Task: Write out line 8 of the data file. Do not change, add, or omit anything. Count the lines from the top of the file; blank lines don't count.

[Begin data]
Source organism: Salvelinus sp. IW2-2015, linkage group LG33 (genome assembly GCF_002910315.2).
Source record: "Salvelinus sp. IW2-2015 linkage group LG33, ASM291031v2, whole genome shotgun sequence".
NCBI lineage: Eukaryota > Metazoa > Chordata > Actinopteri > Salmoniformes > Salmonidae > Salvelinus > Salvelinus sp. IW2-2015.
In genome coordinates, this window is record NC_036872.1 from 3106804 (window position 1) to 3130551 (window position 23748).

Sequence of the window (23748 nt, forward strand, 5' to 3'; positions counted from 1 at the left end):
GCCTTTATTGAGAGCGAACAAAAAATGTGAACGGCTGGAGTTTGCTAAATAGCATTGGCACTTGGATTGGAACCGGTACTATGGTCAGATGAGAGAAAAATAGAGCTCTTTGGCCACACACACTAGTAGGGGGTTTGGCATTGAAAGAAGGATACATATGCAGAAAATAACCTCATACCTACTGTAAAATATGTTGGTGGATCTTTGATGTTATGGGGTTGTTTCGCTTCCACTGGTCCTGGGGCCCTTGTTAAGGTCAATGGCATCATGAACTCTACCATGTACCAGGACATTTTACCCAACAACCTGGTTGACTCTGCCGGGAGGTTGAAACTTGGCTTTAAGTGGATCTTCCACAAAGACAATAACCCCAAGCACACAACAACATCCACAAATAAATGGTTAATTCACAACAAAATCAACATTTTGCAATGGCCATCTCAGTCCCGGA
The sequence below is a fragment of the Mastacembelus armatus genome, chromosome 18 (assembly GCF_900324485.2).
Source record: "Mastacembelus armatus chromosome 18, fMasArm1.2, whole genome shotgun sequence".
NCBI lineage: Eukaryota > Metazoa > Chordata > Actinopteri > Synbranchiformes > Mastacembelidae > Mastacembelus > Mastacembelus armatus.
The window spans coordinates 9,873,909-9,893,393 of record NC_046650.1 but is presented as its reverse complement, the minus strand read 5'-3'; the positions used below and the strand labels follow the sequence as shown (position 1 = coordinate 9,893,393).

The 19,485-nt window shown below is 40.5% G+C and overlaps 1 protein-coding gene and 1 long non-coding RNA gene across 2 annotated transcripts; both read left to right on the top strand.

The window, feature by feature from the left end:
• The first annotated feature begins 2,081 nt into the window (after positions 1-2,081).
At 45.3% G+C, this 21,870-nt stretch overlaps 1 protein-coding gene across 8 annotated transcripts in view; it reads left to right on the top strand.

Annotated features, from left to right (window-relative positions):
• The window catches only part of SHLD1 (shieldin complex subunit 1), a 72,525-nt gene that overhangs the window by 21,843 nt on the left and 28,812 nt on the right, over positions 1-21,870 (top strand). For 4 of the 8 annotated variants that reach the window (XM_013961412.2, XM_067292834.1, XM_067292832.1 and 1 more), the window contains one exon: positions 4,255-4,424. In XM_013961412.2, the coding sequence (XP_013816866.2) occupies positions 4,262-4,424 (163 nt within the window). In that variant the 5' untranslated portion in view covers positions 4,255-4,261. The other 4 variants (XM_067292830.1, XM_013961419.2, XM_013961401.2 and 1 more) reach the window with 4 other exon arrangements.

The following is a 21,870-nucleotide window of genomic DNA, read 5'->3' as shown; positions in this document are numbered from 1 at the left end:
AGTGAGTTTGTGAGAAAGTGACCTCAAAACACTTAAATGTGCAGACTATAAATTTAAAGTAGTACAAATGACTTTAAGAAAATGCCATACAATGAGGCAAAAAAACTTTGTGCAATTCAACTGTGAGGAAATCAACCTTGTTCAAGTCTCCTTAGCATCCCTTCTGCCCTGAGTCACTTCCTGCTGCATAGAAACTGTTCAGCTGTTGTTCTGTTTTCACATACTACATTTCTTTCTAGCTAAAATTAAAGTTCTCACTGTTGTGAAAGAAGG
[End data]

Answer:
Source record: "Mastacembelus armatus chromosome 18, fMasArm1.2, whole genome shotgun sequence".